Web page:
Tom McCarthy races for the www.xcottawa.ca racing team.
The first races of the year are coming up fast. Back when I started travelling to races, the first big races – at Silver Star – were really, really big. That was when the Continental Cup series were the biggest events, besides the respective National Championships, on both the American and Canadian race calendars. These races would bring all the best Canadians from East and West, many university teams from the US, and all the elite factory and development teams from both countries. Those were tough, tight races, comparable to the way the US Nationals are today. 30 seconds could easily mean 20 places in those races. A good race meant you knocked off some big names — a bad day, and you weren’t even sniffing the first, or the second, results page.
That all ended around five years ago. There were one or two seasons where some stubborn administrators couldn’t agree on a joint race calendar, and then I suppose we all got used the alternative — the US SuperTour, and the Canadian â€œNorAmâ€ circuit, which is not truly North American. Sure, there were reasons why a combined tour didn’t work — something about insufficient prize money in a time of funding constraint — but definitely no great, overwhelming reason. While on the Board, I remember asking for CCC to explore the ideas of combined tours again with the USSA, but it never seemed to get high enough on the priority list for an under-resourced organization with a lot on its plate.
But combined race calendars are only the start. There are other areas where CCC and the USSA could work together. Coach training, officials courses, etc but the big one is training — both for the National teams and for regional teams. Most of Canada’s population — something like 85% – live within 100km of the American border. Most of the good skiing in the US — at least in the East – is within a couple hours drive of the Canadian border. It’s ridiculous to silo training and racing when there’s just a border separating the two groups.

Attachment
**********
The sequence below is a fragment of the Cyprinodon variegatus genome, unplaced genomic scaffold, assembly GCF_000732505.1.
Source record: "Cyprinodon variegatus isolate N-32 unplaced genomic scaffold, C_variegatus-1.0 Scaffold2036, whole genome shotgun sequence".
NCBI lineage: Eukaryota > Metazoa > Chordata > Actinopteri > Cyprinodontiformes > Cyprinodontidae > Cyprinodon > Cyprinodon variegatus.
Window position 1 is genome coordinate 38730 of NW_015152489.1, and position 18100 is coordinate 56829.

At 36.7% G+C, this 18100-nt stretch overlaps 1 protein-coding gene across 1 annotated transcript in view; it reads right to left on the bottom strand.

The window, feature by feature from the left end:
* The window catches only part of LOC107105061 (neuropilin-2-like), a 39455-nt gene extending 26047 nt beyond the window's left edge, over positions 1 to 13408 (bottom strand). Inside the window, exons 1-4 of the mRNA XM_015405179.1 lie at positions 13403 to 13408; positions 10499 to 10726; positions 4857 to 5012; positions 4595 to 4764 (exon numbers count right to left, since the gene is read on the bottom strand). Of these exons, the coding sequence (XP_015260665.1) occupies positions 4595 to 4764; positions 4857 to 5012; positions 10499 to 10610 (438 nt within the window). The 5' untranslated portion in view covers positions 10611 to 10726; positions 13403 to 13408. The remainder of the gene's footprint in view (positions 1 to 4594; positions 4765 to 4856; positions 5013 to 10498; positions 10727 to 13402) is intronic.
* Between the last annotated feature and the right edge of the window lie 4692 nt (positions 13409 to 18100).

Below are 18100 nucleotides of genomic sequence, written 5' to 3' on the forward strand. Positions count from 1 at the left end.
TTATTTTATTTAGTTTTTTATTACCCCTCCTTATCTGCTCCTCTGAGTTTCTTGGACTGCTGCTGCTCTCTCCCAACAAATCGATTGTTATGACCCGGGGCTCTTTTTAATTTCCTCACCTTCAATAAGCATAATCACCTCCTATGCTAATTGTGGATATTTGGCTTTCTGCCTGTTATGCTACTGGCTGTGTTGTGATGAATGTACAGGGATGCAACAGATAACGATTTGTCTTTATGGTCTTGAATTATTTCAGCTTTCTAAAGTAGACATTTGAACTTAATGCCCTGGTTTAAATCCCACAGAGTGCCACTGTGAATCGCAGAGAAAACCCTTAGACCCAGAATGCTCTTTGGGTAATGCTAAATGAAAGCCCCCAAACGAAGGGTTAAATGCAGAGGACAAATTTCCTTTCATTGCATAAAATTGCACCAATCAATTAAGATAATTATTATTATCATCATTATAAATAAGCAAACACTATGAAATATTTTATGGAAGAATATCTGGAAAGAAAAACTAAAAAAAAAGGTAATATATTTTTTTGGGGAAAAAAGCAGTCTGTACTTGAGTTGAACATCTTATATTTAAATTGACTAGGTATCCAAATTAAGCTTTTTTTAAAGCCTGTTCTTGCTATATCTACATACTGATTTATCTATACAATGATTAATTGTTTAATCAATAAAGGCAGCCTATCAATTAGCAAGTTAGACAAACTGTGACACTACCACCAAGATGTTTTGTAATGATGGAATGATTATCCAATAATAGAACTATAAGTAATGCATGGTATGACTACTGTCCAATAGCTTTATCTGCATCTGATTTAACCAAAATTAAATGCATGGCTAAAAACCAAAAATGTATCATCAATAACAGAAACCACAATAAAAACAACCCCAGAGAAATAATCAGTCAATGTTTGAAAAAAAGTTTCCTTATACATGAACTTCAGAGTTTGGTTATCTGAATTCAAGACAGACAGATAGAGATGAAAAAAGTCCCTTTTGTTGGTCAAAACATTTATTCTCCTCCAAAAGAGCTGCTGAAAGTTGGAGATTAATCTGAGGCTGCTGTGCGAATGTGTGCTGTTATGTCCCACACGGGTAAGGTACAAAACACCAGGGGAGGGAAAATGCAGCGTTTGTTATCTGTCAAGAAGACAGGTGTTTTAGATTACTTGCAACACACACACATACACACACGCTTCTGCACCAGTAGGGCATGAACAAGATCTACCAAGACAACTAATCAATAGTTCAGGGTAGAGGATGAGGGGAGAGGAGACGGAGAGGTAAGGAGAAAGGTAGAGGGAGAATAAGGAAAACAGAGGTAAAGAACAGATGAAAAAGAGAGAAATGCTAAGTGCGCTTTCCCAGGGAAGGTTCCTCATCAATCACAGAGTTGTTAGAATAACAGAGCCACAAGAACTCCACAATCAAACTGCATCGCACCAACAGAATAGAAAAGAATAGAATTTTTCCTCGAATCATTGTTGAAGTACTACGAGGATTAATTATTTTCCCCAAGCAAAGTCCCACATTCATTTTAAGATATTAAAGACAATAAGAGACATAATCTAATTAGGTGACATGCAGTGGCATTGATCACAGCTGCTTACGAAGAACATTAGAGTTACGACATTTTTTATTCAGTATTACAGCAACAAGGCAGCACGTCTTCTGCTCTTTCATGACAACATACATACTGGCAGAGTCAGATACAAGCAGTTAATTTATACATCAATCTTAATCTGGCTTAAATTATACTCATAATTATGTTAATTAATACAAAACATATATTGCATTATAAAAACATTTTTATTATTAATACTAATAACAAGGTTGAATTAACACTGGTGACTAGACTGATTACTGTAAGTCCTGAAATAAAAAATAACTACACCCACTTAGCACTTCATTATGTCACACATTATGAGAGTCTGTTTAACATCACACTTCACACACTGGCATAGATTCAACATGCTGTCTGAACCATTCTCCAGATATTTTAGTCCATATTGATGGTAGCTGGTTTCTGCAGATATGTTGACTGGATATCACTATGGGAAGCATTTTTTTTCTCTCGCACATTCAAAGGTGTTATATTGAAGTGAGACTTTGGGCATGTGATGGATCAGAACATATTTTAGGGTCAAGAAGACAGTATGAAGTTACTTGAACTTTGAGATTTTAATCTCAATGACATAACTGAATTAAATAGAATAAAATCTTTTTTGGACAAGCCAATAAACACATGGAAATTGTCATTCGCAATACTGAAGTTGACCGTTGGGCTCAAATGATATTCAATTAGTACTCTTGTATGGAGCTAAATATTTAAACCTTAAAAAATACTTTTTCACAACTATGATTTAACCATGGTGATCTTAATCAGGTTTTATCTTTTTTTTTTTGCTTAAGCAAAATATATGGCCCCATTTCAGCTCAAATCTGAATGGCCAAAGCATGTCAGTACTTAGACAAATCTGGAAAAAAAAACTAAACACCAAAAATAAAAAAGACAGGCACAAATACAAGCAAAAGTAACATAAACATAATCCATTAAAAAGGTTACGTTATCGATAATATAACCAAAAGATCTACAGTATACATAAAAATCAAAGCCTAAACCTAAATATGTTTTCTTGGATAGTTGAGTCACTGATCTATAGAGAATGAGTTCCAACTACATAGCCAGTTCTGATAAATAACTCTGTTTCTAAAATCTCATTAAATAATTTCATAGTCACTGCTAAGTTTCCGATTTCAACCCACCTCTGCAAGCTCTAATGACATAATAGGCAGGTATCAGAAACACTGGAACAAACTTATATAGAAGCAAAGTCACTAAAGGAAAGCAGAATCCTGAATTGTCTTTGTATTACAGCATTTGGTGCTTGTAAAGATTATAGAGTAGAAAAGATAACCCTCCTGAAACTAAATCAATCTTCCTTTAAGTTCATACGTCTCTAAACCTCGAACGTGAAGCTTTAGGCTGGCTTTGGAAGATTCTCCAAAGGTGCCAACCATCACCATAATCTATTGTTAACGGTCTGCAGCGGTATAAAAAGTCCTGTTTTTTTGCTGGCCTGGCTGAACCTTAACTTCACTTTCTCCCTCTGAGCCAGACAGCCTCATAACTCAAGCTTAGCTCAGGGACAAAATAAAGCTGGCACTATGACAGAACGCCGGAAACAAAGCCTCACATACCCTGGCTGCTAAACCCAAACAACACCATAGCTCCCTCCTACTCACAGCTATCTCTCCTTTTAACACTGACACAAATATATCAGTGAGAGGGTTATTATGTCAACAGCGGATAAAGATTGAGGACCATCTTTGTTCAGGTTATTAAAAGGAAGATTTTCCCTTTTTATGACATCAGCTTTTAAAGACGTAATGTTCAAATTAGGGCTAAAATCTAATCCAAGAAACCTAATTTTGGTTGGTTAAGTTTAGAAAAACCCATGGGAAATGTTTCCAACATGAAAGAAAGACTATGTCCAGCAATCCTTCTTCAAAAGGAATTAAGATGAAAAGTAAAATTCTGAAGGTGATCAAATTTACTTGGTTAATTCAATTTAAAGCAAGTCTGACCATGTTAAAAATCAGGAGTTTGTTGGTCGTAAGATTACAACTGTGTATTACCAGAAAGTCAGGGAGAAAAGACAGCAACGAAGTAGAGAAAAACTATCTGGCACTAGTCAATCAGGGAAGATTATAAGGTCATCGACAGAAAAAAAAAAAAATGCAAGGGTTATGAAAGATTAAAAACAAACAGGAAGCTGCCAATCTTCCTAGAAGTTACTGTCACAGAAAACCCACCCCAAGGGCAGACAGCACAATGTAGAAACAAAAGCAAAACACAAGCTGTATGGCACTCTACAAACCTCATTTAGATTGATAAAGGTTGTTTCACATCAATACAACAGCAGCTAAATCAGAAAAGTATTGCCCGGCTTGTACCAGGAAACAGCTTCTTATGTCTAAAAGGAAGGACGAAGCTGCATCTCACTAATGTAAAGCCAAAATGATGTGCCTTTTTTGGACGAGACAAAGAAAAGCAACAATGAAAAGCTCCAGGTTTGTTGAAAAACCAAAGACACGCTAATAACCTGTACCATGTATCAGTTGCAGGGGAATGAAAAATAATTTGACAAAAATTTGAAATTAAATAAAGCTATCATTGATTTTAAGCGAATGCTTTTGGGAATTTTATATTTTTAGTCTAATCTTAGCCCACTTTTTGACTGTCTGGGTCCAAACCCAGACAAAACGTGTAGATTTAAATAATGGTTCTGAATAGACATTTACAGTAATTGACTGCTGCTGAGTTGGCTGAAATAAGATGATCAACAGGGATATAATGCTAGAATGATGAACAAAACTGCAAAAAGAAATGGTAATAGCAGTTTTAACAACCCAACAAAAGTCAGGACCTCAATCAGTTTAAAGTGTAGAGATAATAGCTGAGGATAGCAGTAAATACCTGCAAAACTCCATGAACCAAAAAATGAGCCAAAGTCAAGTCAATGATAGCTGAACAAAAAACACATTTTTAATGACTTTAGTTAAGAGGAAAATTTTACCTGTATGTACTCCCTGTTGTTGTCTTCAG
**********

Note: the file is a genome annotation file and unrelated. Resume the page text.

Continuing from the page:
This October, for example, was particularly striking. The entire US Ski team, and most of the other elite teams in the US, got together for a huge camp at Lake Placid — about an hour from Canada. The pictures and reports sounded like it was a great experience, with many people at all ability levels to push others close to them. Not a single Canadian attended. Meanwhile, what did the Canadian team do? Went to Mammoth, California, for their own training camp. In the US. On their own.
I appreciate that different training philosophies are at play, but surely there are at least several workouts, most importantly the speed/intensity workouts, where the teams can get together. Unfortunately, I’m equally sure that skiing is full of independent personalities that don’t like to compromise or cooperate with other teams.
I just can’t see why we can’t work together a little more — at training, and at racing. We’re two countries with very similar goals, and similar results bases to build on over the past several years. We’re the only ski countries on this massive continent, and every year we have to go over to Europe to chase the other teams around — teams that have been racing each other in training competitions all summer. We all see the big cross-country and rollerski races in Estonia and Sweden and Norway in the summer — there are many countries represented. You can’t help but get better if you’ve got fast folks around you.
Think about the awesome potential training groups if we combined the US and Canadian teams!! I get excited even imagining having those sprinters go up against each other — on the guys or the girls side — and having the distance teams put in some great workouts together as they claw their way up the results sheet.
I think it’s time we re-ignited the concept. We’re two years away from a huge Olympics for both Americans and Canadians. We can still reap benefits if we started to race and train together. Why don’t we start exploring the idea?